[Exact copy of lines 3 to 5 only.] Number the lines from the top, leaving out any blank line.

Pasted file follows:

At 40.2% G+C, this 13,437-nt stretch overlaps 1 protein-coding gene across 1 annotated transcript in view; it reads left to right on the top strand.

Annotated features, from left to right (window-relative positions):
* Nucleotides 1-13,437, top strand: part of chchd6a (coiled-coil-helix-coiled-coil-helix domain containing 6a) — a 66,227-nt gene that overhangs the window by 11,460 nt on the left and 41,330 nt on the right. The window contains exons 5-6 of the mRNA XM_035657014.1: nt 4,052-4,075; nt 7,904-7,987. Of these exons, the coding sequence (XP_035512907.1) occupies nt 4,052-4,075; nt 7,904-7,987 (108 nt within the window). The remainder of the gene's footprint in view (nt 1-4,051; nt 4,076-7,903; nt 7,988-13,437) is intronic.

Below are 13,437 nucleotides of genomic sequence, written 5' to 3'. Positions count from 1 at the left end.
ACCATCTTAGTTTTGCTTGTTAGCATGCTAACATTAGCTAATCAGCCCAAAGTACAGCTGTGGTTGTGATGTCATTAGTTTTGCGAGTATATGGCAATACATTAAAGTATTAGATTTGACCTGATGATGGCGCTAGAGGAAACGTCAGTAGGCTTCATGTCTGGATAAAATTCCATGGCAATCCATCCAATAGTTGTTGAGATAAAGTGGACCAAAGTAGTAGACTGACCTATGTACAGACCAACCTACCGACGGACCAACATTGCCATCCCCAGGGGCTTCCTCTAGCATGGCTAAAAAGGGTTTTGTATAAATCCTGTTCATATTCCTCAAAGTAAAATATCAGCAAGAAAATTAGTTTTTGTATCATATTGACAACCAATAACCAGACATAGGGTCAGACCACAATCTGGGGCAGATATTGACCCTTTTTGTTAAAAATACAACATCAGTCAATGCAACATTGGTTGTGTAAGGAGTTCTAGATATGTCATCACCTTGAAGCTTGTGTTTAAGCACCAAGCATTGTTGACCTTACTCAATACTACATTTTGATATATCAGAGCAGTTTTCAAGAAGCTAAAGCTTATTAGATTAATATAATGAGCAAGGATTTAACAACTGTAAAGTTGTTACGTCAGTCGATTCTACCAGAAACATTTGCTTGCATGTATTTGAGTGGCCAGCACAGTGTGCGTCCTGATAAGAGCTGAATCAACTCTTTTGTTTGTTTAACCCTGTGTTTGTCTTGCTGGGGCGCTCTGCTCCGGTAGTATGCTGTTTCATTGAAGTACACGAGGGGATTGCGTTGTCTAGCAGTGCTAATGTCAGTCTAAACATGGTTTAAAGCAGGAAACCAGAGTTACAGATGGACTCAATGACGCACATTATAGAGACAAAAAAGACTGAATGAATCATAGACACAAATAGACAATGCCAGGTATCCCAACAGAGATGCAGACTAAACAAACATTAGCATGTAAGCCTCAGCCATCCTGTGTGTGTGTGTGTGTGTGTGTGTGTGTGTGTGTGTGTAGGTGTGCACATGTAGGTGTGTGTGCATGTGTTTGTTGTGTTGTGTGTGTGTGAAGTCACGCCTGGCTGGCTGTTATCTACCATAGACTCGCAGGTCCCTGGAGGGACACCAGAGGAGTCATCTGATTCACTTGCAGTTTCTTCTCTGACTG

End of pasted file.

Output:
* Nucleotides 1-13,437, top strand: part of chchd6a (coiled-coil-helix-coiled-coil-helix domain containing 6a) — a 66,227-nt gene that overhangs the window by 11,460 nt on the left and 41,330 nt on the right. The window contains exons 5-6 of the mRNA XM_035657014.1: nt 4,052-4,075; nt 7,904-7,987. Of these exons, the coding sequence (XP_035512907.1) occupies nt 4,052-4,075; nt 7,904-7,987 (108 nt within the window). The remainder of the gene's footprint in view (nt 1-4,051; nt 4,076-7,903; nt 7,988-13,437) is intronic.

Below are 13,437 nucleotides of genomic sequence, written 5' to 3'. Positions count from 1 at the left end.
ACCATCTTAGTTTTGCTTGTTAGCATGCTAACATTAGCTAATCAGCCCAAAGTACAGCTGTGGTTGTGATGTCATTAGTTTTGCGAGTATATGGCAATACATTAAAGTATTAGATTTGACCTGATGATGGCGCTAGAGGAAACGTCAGTAGGCTTCATGTCTGGATAAAATTCCATGGCAATCCATCCAATAGTTGTTGAGATAAAGTGGACCAAAGTAGTAGACTGACCTATGTACAGACCAACCTACCGACGGACCAACATTGCCATCCCCAGGGGCTTCCTCTAGCATGGCTAAAAAGGGTTTTGTATAAATCCTGTTCATATTCCTCAAAGTAAAATATCAGCAAGAAAATTAGTTTTTGTATCATATTGACAACCAATAACCAGACATAGGGTCAGACCACAATCTGGGGCAGATATTGACCCTTTTTGTTAAAAATACAACATCAGTCAATGCAACATTGGTTGTGTAAGGAGTTCTAGATATGTCATCACCTTGAAGCTTGTGTTTAAGCACCAAGCATTGTTGACCTTACTCAATACTACATTTTGATATATCAGAGCAGTTTTCAAGAAGCTAAAGCTTATTAGATTAATATAATGAGCAAGGATTTAACAACTGTAAAGTTGTTACGTCAGTCGATTCTACCAGAAACATTTGCTTGCATGTATTTGAGTGGCCAGCACAGTGTGCGTCCTGATAAGAGCTGAATCAACTCTTTTGTTTGTTTAACCCTGTGTTTGTCTTGCTGGGGCGCTCTGCTCCGGTAGTATGCTGTTTCATTGAAGTACACGAGGGGATTGCGTTGTCTAGCAGTGCTAATGTCAGTCTAAACATGGTTTAAAGCAGGAAACCAGAGTTACAGATGGACTCAATGACGCACATTATAGAGACAAAAAAGACTGAATGAATCATAGACACAAATAGACAATGCCAGGTATCCCAACAGAGATGCAGACTAAACAAACATTAGCATGTAAGCCTCAGCCATCCTGTGTGTGTGTGTGTGTGTGTGTGTGTGTGTGTGTGTGTAGGTGTGCACATGTAGGTGTGTGTGCATGTGTTTGTTGTGTTGTGTGTGTGTGAAGTCACGCCTGGCTGGCTGTTATCTACCATAGACTCGCAGGTCCCTGGAGGGACACCAGAGGAGTCATCTGATTCACTTGCAGTTTCTTCTCTGACTG